FEDERAL EPA HONORS WATERBURY MAYOR O’LEARY FOR BROWNFIELDS REDEVELOPMENT
BOSTON, Mass. – Waterbury Mayor Neil M. O’Leary has been honored by the federal Environmental Protection Agency for his work in brownfield redevelopment and community revitalization in Connecticut’s fifth-largest city.
Mayor O’Leary was among several winners recognized Tuesday May 10 at the EPA’s 2016 New England Environmental Awards in Boston. The agency honored O’Leary with its Individual Award for his work in cleaning many of Waterbury’s brownfields, remnants of the Brass City’s industrial past, and turning them back into usable property.
“By tackling complicated environmental cleanup in a manner consistent with the needs of industrial tenants, Mayor O’Leary’s team managed to get manufacturers who had planned to leave to instead remain and even expand,” the EPA’s New England Regional Office said in a statement.
“O’Leary exemplifies the leadership and passion for success necessary to develop brownfield sites.”
While a previous administration had plans to take over the Waterbury Industrial Commons, an industrial park in a renovated brownfield, and force a longtime tenant to leave, Mayor O’Leary reversed the decision, the EPA noted. The tenant, Luvata Industries, stayed and expanded while O’Leary’s Economic Development team secured another large tenant, King Industries, which is currently building a multi-million dollar facility, thus realizing O’Leary’s vision of a world-class industrial park.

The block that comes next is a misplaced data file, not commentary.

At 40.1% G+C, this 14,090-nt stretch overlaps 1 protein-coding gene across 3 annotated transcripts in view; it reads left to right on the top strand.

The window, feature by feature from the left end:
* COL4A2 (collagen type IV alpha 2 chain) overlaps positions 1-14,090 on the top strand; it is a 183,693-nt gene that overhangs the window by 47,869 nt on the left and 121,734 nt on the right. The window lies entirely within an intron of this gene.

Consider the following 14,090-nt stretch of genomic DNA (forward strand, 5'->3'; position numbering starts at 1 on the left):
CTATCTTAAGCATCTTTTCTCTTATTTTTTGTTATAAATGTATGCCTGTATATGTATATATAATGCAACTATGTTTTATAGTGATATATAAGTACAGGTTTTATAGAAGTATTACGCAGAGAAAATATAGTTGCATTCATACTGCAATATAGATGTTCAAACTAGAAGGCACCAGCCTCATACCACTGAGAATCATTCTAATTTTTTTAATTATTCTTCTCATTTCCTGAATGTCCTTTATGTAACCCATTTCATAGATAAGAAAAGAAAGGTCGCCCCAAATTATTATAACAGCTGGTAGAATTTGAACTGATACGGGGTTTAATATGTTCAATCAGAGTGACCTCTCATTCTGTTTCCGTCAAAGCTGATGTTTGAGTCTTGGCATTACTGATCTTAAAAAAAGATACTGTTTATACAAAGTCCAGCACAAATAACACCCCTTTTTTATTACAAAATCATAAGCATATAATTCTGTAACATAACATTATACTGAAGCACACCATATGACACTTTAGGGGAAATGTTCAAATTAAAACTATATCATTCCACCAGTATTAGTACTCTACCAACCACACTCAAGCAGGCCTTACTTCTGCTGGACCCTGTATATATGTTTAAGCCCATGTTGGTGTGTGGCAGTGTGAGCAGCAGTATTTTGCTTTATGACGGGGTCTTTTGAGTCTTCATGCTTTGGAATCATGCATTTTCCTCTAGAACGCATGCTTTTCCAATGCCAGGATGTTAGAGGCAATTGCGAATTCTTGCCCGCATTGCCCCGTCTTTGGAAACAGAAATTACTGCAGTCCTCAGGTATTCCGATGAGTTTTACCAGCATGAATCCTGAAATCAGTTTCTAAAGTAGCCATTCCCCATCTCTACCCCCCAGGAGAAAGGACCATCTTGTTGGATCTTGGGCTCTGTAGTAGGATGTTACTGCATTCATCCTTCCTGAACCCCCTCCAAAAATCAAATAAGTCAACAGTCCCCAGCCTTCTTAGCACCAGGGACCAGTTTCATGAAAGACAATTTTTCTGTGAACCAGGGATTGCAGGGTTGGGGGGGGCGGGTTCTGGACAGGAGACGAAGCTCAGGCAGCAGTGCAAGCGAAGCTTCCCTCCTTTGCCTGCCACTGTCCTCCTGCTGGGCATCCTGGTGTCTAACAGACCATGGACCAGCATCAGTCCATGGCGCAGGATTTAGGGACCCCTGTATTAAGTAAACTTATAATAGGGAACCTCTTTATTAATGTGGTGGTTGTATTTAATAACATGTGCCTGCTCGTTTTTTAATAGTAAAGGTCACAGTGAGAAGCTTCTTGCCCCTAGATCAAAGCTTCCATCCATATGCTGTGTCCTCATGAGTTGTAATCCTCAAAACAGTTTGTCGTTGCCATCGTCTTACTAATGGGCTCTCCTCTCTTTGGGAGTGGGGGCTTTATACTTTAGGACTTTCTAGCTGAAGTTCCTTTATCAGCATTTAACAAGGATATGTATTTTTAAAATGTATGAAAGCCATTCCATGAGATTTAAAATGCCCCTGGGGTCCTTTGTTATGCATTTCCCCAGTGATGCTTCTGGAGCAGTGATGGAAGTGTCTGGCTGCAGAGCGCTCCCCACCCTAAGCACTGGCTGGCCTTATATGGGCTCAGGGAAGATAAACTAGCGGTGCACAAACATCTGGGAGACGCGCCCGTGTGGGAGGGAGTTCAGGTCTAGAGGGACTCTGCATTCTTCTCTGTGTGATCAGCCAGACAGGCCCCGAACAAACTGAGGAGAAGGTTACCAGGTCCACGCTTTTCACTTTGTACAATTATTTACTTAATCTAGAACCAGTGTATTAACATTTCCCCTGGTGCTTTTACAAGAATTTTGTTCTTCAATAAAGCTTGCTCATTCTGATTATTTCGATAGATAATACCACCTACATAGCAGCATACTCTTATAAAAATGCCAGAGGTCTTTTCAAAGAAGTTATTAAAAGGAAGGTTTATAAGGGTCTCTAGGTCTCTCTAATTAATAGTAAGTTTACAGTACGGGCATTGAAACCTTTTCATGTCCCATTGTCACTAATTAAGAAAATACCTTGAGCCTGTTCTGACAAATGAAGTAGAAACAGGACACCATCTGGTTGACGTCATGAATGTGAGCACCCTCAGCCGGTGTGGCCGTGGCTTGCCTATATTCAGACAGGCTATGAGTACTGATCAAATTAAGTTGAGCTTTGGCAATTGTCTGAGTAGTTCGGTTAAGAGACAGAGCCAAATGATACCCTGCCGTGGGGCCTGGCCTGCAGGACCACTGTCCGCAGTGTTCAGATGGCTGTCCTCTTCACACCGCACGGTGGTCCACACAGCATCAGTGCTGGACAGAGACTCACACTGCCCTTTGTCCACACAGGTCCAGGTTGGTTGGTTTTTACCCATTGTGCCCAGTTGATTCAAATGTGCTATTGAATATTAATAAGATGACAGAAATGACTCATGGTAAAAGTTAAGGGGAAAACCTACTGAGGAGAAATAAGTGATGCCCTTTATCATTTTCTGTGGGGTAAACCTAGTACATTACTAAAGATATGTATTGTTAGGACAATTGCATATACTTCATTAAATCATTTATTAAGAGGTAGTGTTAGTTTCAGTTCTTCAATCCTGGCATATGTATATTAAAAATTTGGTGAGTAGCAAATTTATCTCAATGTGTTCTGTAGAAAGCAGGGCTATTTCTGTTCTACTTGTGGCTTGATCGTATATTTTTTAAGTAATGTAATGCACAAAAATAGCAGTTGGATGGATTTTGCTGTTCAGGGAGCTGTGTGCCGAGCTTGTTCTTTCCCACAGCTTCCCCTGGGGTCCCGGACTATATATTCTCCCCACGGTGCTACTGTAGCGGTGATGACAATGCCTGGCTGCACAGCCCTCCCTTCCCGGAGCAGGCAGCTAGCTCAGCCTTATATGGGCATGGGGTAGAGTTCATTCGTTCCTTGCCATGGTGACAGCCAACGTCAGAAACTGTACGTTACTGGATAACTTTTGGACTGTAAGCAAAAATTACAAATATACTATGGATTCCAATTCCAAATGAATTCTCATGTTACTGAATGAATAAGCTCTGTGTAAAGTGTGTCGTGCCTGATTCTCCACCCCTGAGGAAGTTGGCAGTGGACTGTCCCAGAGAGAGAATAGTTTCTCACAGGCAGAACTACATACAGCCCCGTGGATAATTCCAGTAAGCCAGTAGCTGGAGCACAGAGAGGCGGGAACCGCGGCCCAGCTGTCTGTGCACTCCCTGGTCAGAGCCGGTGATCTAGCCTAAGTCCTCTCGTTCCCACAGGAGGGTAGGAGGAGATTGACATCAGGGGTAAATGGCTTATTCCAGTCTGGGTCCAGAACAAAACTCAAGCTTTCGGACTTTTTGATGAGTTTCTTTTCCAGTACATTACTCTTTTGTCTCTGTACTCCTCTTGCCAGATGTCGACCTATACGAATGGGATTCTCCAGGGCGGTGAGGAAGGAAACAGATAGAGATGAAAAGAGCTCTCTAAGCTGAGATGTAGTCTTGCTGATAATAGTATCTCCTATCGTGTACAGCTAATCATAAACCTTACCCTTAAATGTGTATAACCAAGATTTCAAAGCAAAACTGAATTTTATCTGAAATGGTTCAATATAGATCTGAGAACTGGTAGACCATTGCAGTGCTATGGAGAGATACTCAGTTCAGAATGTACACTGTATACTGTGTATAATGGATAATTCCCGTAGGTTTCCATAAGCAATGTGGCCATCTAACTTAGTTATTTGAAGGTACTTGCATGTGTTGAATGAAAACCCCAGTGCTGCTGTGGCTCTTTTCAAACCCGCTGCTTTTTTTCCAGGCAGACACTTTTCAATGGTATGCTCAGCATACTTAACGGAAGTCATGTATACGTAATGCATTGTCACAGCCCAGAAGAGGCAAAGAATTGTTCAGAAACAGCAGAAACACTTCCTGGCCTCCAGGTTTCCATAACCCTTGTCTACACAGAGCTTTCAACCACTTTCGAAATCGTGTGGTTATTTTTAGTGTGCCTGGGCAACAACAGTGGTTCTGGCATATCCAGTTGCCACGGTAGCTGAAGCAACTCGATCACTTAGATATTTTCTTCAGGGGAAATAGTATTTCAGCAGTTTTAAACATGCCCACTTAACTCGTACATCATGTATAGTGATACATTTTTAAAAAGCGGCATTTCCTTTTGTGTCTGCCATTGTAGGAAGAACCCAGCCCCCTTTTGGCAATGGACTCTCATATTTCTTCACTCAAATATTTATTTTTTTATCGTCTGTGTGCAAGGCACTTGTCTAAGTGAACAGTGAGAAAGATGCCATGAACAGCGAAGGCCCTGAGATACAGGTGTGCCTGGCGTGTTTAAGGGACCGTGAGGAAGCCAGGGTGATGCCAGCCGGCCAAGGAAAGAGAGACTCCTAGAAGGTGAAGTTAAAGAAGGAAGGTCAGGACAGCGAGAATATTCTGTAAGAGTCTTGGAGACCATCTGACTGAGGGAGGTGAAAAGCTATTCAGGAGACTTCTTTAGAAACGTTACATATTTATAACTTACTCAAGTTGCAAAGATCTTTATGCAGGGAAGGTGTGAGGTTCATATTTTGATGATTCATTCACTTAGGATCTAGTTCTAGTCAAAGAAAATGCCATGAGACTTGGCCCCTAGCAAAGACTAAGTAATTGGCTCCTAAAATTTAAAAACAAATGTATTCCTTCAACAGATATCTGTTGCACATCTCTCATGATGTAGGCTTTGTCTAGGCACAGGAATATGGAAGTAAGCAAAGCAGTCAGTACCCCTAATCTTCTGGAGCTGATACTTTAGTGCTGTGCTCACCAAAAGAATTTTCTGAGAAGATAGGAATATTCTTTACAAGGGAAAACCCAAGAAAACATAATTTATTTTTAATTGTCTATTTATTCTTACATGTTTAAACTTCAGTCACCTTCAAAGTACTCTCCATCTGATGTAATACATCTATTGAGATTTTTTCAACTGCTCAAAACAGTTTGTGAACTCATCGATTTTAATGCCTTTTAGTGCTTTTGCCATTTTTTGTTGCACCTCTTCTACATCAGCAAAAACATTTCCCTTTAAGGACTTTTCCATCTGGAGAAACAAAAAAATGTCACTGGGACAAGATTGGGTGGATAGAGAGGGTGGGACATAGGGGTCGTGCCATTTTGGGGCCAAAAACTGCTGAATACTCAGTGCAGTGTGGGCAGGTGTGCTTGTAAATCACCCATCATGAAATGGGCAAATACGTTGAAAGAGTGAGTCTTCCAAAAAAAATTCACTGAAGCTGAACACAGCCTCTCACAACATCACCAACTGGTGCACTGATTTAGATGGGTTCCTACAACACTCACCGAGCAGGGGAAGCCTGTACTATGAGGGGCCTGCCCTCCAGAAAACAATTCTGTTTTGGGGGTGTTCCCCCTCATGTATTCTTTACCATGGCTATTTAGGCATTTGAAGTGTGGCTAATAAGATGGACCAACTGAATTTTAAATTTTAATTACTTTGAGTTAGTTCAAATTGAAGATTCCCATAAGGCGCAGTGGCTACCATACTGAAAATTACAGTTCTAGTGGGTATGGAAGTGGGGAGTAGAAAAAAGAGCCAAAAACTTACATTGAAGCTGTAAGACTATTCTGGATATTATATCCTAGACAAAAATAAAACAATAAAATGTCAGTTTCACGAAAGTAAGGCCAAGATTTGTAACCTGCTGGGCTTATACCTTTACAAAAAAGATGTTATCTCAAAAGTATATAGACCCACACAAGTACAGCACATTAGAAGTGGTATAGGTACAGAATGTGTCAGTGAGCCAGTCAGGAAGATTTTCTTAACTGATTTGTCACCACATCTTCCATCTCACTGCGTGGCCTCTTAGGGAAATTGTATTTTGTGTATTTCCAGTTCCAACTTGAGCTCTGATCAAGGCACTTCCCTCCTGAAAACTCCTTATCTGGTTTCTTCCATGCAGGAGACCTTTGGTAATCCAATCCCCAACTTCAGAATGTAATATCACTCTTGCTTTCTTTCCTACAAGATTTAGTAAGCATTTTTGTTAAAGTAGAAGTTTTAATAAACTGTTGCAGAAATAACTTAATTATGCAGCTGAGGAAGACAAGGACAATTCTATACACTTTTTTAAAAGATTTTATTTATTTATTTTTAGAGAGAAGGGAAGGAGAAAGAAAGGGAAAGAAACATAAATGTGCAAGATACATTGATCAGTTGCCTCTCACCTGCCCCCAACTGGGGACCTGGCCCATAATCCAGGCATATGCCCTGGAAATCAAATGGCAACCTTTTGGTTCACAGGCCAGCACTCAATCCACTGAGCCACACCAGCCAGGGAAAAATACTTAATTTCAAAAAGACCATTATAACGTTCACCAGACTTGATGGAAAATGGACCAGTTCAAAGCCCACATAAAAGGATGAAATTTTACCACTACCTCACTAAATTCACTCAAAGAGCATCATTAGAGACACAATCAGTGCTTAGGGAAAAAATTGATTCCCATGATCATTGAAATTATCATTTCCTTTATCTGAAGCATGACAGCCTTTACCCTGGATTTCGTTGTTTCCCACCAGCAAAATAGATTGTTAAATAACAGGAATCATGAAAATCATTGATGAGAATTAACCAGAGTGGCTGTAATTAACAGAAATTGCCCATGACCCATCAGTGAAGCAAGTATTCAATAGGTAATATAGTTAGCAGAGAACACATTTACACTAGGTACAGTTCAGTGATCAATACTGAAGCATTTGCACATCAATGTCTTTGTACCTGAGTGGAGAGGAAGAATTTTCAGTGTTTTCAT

The EPA also cited Mayor O’Leary’s track record of brownfield success through the creation of the Waterbury Police Activities League Complex on a restored brownfield, a project he began while police chief. And it noted that by supporting and promoting the city’s workforce, O’Leary has attracted new manufacturing, secured more than $40 million in private investment and brought more than 1,300 new jobs to Waterbury.
“I am honored to receive this award,” Mayor O’Leary said. “Our industrial past left us a legacy of dozens of brownfields. But by working with our state and federal partners, we have been able to make significant strides in reclaiming these properties, putting them back to use, creating jobs and growing our tax rolls.”
The EPA also noted Waterbury’s next planned major brownfield renovation: The expansive redevelopment of the Freight Street District, which includes the city’s train station. Mayor O’Leary has built support for the project, which involves challenging brownfields issues but offers the promise of a renaissance that will transform dozens of acres of brownfields into new transit-oriented developments designed to highlight the livability of Waterbury’s Downtown.
From right, Mayor O’Leary, his Director of Economic Development Joseph McGrath, Chief of Staff Joseph Geary and U.S. Senator Christopher Murphy, met recently on Freight Street to discuss revitalizing this former industrial area.